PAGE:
Trout Unlimited released a statement with a Denver dateline that accused the president and Interior Secretary Ryan Zinke of “rolling back efforts to protect sensitive fish and wildlife habitat and involve local communities, sportsmen’s groups and other in federal lands planning.”

Scott Braden, the wilderness and public lands advocate for Conservation Colorado, fired off a “rapid response” email to the 36,000-plus supporters of the state’s largest environmental organization:

Interior Secretary Ryan Zinke will stop at nothing to bring oil and gas drilling to every corner of our public lands. This week, he has proposed to erase commonsense policies that protect our public lands from drilling, including in special places like wildlands and lands adjacent to our national parks. His proposal also cuts opportunities for public comment effectively silencing the voices of hundreds of thousands of stakeholders and individuals who value our public lands.

The fallout from this attack on our lands could be catastrophic. Zinke’s preferential treatment to his pals in the oil and gas industry will fast track the approval of permits to drill on millions of acres of public lands across the West.

Colorado Attorney General Cynthia Coffman, a Republican running for governor, last year sided with the BLM over environmentalists in lease issues.

“This is a step backward in efforts to balance energy develop with sporting opportunity,” Steve Kandell, director of Trout Unlimited’s Sportsmen’s Conservation Project, said in a statement.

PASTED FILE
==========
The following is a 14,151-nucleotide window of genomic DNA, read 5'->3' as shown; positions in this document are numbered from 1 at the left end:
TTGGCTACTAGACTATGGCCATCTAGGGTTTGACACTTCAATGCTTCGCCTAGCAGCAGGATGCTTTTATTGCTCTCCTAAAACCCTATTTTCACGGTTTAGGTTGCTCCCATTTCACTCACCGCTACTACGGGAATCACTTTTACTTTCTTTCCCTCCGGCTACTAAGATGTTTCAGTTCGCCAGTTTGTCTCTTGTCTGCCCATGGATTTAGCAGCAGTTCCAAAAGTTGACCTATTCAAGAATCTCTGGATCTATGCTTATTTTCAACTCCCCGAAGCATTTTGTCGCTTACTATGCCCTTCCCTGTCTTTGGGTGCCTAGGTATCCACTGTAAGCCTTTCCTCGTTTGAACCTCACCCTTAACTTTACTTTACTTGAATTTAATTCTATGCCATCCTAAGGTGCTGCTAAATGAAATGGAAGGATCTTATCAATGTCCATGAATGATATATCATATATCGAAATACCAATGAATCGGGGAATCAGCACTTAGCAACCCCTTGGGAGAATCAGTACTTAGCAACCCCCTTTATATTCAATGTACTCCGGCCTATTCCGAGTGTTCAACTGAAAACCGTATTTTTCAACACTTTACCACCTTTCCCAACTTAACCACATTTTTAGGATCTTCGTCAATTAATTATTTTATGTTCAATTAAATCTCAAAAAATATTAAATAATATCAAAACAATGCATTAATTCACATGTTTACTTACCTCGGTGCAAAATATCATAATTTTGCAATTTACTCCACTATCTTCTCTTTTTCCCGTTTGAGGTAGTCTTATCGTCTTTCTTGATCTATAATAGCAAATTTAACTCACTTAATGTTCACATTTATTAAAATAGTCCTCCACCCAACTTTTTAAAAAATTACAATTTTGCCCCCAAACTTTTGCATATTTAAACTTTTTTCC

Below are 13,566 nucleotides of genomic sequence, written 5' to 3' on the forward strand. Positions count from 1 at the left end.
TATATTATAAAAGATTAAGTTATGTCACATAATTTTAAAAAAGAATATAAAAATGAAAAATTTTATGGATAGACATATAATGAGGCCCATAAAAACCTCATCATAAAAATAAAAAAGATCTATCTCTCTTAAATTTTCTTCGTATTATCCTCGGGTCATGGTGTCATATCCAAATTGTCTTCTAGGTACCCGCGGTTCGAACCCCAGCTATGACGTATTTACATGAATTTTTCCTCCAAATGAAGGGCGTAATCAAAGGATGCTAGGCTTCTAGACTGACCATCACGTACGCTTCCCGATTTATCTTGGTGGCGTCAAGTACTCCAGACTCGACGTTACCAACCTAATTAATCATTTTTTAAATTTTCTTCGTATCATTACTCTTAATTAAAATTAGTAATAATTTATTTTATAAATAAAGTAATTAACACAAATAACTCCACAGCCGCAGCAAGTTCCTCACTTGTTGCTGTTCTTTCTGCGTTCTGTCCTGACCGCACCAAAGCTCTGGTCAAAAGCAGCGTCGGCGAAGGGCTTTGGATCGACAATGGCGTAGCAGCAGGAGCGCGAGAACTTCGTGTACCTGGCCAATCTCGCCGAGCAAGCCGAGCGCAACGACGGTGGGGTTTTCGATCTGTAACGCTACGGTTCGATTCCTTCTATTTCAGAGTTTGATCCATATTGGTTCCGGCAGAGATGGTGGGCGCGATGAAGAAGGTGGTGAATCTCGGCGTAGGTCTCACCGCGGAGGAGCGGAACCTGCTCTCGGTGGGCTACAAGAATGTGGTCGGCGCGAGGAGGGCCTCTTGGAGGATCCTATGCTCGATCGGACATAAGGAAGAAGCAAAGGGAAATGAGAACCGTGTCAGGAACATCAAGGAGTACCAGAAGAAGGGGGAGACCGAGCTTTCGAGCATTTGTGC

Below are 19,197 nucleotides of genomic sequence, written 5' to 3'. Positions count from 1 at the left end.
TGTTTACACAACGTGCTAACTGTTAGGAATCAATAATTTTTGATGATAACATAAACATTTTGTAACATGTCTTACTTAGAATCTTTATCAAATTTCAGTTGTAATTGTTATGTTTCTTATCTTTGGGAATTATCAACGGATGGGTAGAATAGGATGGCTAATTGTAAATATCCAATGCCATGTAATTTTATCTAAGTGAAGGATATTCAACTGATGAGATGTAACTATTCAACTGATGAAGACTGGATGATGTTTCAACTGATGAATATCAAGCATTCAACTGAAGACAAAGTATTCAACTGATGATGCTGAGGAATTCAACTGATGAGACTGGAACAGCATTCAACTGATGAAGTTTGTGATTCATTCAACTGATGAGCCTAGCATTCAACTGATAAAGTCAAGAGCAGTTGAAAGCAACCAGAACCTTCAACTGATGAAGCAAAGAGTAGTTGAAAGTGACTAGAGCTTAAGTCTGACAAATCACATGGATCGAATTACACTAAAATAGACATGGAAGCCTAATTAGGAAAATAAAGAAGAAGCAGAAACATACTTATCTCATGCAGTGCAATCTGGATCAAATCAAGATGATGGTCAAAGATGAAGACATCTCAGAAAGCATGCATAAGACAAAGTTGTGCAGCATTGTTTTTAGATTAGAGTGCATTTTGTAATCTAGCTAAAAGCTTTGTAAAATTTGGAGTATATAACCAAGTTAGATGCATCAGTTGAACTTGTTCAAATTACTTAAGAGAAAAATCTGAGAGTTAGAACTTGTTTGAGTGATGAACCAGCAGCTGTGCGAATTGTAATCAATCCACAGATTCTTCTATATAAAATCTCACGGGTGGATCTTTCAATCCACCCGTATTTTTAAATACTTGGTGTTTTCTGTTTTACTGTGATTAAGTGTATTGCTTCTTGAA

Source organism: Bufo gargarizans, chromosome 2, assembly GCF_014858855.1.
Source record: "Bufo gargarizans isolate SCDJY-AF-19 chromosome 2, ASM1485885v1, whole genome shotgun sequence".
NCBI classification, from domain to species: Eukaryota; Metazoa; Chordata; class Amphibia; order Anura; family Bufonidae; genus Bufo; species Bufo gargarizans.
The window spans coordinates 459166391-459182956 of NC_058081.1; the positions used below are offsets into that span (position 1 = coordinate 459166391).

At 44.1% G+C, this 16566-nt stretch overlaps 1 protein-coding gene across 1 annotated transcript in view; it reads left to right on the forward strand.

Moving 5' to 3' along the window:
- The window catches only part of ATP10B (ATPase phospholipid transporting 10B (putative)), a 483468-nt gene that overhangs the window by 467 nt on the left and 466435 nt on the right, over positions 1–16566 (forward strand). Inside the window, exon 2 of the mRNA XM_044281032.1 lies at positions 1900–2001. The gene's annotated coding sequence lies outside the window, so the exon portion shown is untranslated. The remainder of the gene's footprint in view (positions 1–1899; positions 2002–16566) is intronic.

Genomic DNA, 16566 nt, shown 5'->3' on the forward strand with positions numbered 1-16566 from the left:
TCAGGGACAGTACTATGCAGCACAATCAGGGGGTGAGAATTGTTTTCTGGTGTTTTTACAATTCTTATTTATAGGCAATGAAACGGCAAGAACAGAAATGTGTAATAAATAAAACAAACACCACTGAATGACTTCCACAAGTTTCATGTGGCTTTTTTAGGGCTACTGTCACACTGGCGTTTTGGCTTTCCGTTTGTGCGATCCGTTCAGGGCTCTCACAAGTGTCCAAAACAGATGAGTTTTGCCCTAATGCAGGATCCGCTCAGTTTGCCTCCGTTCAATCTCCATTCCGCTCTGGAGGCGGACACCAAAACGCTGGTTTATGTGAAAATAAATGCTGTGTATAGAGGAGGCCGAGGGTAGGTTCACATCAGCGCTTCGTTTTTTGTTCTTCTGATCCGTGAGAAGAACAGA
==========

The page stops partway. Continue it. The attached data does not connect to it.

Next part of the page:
“The scrapping of master leasing plans dramatically reduces the opportunities for public involvement and shuts out the voices of local stakeholders, including sportsmen and women, in the management of their favorite places to fish and hunt.”

The move was not a complete surprise. Trump promised to roll back suck regulations, and in his State of the Union Tuesday night he reiterated what Zinke said on stage at the Western Conservative Summit in Denver last summer: The war on American energy is over.

BLM is key to the administration’s America First Energy Plan.

“Oil and gas lease sales on public land directly support domestic energy production and the President’s energy dominance and job growth priorities for America,” Deputy Secretary of the Interior David Bernhardt said in a statement about increased domestic production last week. “2017 was a big year for oil and gas leasing on federal lands, and these sales provide critical revenue and job growth in rural America. We will continue to work into the next year to identify and modify unnecessary regulations that impede responsible energy development.”

Added Brian Steed, BLM’s deputy director for policy and programs: “These results are hard proof that our sound energy policy is working for both public lands and Americans in terms of reliable power and job growth opportunities. Going into the new year, we remain committed to an era of American energy dominance through our multiple-use mission that ensures opportunities for commercial, recreational, and conservation activities on healthy and productive public lands.”